A collection of plates being sold at a Macy’s department store created a major backlash from customers online.
Alie Ward took to Twitter on Sunday to admonish the store for selling the plates. The podcast host tweeted a picture of the plates with the caption, “How can I get these plates from @Macys banned in all 50 states.”
The picture showed a large dinner plate with three concentric circles outlining different portion sizes. The circles had the words “skinny jeans,” “favorite jeans” and “mom jeans,” presumably stating what clothes one would fit in depending on the serving.
Next to it was a small appetizer plate with two circles written “food coma” and “foodie.”
The tweet went viral, with many agreeing that the message on the plates was inappropriate and insensitive to those who were struggling.
One comment read, “This is a toxic message, promoting even greater women beauty standards and dangerous health habits.”
“The issue is that it's perpetuating the messages that a) you're only attractive if you can wear skinny jeans and b) the only way you can wear skinny jeans is to eat tiny amounts. Neither message is true and just promotes poor body image and eating disorders,” another wrote.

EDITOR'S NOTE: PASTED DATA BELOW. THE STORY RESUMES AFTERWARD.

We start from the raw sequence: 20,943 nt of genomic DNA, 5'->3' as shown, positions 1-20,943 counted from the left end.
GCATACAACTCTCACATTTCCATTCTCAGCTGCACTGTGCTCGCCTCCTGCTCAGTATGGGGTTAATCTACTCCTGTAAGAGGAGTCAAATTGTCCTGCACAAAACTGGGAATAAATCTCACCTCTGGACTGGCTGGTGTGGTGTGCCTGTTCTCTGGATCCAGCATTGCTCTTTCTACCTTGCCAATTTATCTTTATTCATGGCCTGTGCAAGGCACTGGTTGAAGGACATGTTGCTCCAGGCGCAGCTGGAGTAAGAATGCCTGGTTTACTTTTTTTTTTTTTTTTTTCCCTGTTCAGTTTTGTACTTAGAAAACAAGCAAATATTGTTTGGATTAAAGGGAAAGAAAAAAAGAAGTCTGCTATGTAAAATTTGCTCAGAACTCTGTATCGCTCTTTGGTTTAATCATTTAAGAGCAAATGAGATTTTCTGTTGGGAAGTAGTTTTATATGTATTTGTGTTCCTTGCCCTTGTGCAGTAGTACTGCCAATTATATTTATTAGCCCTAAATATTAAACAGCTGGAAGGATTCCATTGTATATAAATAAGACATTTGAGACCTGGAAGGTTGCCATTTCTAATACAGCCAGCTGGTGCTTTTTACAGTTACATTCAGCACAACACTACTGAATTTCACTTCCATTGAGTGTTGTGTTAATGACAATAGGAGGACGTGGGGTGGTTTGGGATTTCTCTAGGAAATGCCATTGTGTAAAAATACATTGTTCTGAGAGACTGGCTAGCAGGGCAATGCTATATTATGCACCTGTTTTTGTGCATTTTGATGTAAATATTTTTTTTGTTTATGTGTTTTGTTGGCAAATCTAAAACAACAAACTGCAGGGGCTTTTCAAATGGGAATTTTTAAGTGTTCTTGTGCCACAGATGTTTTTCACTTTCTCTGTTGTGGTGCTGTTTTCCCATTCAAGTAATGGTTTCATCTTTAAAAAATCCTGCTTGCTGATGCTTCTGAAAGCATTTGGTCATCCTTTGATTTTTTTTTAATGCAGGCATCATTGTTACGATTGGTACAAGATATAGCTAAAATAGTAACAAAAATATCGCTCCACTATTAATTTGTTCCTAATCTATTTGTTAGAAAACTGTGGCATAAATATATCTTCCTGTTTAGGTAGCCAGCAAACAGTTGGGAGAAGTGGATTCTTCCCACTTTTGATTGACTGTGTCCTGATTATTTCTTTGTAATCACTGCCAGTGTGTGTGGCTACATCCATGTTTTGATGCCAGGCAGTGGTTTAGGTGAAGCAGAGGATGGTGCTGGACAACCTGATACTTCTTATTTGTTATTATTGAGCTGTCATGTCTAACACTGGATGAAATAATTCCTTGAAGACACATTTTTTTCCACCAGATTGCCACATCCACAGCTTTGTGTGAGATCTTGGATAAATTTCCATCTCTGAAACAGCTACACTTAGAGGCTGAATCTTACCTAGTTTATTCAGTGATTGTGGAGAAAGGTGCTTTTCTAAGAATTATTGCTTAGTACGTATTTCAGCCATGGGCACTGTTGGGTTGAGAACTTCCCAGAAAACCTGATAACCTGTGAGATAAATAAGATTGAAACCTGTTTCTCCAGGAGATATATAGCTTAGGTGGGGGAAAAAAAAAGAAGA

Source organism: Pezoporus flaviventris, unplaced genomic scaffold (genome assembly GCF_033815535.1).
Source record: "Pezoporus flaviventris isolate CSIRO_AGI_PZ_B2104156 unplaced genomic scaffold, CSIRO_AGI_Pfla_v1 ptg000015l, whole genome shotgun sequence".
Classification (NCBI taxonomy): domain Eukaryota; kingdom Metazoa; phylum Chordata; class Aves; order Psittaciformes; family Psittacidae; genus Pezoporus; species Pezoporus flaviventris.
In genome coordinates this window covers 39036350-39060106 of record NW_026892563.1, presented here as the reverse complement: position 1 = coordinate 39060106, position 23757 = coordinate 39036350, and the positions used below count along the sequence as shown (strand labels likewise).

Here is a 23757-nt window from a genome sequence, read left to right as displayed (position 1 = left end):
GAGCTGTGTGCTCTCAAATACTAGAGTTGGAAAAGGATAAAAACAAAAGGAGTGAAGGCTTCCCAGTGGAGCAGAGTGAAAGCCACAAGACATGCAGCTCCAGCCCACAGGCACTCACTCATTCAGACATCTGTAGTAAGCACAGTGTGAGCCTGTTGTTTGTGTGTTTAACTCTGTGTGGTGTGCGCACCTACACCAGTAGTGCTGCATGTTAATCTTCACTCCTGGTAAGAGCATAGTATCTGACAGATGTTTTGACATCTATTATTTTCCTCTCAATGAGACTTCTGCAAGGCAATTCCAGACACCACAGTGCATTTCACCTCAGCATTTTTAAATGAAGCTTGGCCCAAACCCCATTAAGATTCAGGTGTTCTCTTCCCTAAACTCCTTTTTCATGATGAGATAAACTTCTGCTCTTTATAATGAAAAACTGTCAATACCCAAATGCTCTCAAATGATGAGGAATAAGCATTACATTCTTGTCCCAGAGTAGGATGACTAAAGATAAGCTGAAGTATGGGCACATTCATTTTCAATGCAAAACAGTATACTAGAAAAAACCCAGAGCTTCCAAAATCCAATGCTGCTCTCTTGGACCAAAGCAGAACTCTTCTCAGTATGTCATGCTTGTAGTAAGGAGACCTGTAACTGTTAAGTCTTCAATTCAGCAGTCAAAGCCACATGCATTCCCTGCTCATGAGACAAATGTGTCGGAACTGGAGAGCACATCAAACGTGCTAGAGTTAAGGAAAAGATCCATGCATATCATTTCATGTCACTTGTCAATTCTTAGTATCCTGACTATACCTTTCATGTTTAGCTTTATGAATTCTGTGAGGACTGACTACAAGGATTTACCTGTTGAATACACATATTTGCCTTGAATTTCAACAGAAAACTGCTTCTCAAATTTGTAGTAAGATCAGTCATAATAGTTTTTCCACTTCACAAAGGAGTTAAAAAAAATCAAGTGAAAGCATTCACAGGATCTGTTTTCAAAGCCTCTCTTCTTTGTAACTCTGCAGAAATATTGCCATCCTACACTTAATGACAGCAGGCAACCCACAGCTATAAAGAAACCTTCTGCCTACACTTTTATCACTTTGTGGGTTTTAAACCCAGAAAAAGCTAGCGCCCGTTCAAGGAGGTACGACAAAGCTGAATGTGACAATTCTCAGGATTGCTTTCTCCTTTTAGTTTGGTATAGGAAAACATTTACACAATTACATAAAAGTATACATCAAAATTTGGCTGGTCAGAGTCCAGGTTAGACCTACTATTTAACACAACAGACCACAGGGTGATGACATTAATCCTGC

Macy’s responded to Ward’s tweet, stating that they would be removing the plates from their shelves. The plates were being sold at STORY, the concept shop inside Macy’s flagship store in New York.
The company also sent a statement to TODAY Food, which read: “We apologize to our customers for missing the mark on this product. After reviewing the complaint, we quickly removed the plates, which were only in our STORY at Macy's location in Herald Square.”
However, some found the plates funny, with one person tweeting: “I LOVE those plates, where can I buy a set before you remove them. Don’t pay attention to people with no sense of humor!!!”
The plates are an original design by Pourtions, a company that creates plates and glasses intended to help customers stick to the portion guidelines.
Founders of Pourtions, Dan and Mary Cassidy, provided a statement to TODAY: "As the creators of Pourtions, we feel badly if what was meant to be a lighthearted take on the important issue of portion control was hurtful to anyone."
The statement continued, "Pourtions is intended to support healthy eating and drinking. Everyone who has appreciated Pourtions knows that it can be tough sometimes to be as mindful and moderate in our eating and drinking as we’d like, but that a gentle reminder can make a difference. That was all we ever meant to encourage."
The plates, which are no longer sold at Macy's, are still available on the Pourtions' website, and other select retailers.